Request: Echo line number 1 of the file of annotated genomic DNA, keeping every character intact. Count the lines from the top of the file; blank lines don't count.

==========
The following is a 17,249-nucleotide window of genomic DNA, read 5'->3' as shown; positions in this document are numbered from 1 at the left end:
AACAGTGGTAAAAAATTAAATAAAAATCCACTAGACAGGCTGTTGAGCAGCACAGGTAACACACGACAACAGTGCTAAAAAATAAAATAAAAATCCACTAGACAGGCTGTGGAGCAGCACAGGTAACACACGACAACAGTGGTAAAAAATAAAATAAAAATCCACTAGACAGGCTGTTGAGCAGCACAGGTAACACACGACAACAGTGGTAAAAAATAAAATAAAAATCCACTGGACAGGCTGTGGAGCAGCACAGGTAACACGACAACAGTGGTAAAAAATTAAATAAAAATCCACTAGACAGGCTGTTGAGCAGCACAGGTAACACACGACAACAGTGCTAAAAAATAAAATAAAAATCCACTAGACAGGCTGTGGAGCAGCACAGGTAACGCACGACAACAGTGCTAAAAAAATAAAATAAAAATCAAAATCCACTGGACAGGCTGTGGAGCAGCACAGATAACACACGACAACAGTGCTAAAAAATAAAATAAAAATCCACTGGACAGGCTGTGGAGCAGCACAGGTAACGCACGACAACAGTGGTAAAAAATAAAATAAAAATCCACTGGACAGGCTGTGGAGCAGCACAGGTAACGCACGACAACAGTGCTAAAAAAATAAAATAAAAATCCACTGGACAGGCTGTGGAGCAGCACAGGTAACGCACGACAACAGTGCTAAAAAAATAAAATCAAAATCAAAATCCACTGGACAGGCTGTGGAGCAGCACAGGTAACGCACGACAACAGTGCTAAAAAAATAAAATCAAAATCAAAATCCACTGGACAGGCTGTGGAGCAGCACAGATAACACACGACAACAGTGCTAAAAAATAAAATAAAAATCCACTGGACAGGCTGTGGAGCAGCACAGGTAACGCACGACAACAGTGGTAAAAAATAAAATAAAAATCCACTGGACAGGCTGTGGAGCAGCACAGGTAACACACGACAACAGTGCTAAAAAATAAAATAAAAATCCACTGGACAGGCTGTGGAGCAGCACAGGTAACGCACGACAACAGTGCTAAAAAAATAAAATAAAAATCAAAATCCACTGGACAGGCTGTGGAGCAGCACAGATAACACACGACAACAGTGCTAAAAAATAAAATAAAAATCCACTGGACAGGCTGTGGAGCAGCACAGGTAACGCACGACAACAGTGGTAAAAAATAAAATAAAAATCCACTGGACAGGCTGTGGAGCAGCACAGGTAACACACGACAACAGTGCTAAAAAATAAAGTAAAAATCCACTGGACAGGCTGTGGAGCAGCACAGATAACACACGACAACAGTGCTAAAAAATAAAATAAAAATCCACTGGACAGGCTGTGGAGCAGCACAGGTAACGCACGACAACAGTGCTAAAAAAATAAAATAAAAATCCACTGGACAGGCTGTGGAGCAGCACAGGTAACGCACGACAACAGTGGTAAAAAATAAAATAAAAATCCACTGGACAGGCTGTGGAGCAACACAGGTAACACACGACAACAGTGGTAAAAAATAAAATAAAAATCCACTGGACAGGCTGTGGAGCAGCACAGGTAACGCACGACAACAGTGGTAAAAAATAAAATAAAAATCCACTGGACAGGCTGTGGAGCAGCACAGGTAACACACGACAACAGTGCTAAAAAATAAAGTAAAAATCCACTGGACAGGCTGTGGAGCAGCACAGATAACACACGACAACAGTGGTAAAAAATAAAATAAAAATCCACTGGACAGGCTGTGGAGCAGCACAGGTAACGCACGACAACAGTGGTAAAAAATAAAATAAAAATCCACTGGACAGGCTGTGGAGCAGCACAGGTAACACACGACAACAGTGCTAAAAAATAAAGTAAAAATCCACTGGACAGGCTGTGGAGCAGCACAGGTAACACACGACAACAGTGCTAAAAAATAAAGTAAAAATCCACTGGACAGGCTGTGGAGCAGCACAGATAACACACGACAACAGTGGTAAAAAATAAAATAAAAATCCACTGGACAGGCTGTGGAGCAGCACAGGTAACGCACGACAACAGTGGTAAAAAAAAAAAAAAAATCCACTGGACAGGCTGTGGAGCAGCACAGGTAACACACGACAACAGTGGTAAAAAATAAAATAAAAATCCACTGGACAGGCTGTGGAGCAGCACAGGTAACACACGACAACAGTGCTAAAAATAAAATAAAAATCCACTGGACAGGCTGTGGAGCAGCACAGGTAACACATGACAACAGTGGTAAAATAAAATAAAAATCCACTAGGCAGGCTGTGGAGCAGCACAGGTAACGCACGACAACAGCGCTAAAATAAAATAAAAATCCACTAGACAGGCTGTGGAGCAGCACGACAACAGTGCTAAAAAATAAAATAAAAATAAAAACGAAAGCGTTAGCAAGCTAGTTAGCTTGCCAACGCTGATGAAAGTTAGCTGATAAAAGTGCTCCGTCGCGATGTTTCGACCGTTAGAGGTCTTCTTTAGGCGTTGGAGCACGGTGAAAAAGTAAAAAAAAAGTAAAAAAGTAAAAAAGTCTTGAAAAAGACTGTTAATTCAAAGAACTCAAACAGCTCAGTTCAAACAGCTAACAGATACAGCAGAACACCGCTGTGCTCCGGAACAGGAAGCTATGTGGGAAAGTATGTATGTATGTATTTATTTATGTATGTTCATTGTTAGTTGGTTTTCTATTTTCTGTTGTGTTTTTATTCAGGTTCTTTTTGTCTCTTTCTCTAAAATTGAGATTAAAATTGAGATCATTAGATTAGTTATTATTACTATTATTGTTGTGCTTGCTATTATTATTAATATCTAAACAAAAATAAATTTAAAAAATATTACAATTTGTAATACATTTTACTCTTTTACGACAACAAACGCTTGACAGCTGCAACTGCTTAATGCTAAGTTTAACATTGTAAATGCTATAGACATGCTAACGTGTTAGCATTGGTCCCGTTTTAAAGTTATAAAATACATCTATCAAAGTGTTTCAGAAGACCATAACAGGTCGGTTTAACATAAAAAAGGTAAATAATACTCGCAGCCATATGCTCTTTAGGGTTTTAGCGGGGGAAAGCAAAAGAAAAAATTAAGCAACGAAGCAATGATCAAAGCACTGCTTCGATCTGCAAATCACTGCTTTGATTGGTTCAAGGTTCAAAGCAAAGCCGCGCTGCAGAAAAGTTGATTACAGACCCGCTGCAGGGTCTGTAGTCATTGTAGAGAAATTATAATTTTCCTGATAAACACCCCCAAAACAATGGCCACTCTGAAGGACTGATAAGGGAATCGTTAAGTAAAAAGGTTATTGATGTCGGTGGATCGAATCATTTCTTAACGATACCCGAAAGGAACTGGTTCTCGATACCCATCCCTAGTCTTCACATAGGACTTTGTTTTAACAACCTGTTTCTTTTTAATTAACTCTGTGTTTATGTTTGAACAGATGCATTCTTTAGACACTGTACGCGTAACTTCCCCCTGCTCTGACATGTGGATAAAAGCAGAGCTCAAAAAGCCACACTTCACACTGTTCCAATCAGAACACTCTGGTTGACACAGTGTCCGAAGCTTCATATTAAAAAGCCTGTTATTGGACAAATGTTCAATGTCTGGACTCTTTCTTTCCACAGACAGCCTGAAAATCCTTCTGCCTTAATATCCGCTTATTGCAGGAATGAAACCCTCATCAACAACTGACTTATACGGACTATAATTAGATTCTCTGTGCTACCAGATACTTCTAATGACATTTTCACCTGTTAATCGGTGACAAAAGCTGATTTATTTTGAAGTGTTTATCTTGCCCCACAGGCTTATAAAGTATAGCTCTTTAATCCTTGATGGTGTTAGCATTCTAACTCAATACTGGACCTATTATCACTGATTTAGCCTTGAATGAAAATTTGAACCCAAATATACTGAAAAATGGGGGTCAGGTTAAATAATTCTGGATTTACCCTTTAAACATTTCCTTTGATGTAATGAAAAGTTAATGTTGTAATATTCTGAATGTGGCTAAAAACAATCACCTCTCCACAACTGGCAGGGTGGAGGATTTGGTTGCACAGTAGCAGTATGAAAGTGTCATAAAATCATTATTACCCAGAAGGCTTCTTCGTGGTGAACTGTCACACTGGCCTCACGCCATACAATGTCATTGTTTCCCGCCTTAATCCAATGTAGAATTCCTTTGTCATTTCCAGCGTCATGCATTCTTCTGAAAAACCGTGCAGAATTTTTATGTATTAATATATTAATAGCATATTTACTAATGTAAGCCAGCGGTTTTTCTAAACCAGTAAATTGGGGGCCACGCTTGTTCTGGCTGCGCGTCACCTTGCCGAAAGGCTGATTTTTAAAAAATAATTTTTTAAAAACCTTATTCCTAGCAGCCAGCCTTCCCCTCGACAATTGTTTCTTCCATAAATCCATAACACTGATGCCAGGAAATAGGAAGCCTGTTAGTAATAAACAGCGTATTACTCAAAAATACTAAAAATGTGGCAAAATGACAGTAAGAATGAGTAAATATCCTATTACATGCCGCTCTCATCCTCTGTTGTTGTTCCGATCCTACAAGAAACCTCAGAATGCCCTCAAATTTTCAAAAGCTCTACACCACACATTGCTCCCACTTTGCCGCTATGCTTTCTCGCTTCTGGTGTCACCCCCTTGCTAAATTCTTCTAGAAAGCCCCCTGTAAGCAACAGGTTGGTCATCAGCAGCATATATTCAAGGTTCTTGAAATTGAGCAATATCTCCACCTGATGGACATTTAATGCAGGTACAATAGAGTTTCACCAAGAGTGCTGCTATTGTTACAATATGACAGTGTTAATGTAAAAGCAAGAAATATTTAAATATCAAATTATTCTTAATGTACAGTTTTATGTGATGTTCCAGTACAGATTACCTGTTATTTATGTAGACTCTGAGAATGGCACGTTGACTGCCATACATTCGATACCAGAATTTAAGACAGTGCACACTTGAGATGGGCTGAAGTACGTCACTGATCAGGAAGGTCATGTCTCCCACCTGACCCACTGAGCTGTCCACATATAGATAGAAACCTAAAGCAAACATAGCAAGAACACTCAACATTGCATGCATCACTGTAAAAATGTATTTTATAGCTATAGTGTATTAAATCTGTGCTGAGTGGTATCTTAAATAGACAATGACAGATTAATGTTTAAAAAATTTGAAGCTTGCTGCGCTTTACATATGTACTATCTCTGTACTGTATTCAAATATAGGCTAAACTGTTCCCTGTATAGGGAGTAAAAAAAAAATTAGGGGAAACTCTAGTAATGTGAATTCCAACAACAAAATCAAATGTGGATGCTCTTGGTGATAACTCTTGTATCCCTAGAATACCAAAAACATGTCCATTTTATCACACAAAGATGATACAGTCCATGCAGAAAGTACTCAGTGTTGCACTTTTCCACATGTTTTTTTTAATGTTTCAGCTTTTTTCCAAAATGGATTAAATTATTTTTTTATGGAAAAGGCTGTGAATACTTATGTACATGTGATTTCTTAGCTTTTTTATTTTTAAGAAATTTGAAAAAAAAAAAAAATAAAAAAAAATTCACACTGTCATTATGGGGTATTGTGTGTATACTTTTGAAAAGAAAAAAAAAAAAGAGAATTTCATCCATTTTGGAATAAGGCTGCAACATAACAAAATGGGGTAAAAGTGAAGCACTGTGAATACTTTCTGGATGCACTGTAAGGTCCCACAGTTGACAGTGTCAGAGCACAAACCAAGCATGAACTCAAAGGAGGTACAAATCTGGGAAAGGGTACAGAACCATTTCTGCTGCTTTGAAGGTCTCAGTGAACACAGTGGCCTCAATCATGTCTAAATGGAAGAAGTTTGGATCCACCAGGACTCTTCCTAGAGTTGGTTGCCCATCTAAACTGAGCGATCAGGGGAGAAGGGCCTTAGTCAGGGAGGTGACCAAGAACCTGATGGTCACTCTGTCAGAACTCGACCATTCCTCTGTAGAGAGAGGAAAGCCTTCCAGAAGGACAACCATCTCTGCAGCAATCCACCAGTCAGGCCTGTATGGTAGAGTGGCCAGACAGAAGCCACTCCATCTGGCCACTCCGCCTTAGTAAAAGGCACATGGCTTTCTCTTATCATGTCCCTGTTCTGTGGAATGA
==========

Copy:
The following is a 17,249-nucleotide window of genomic DNA, read 5'->3' as shown; positions in this document are numbered from 1 at the left end: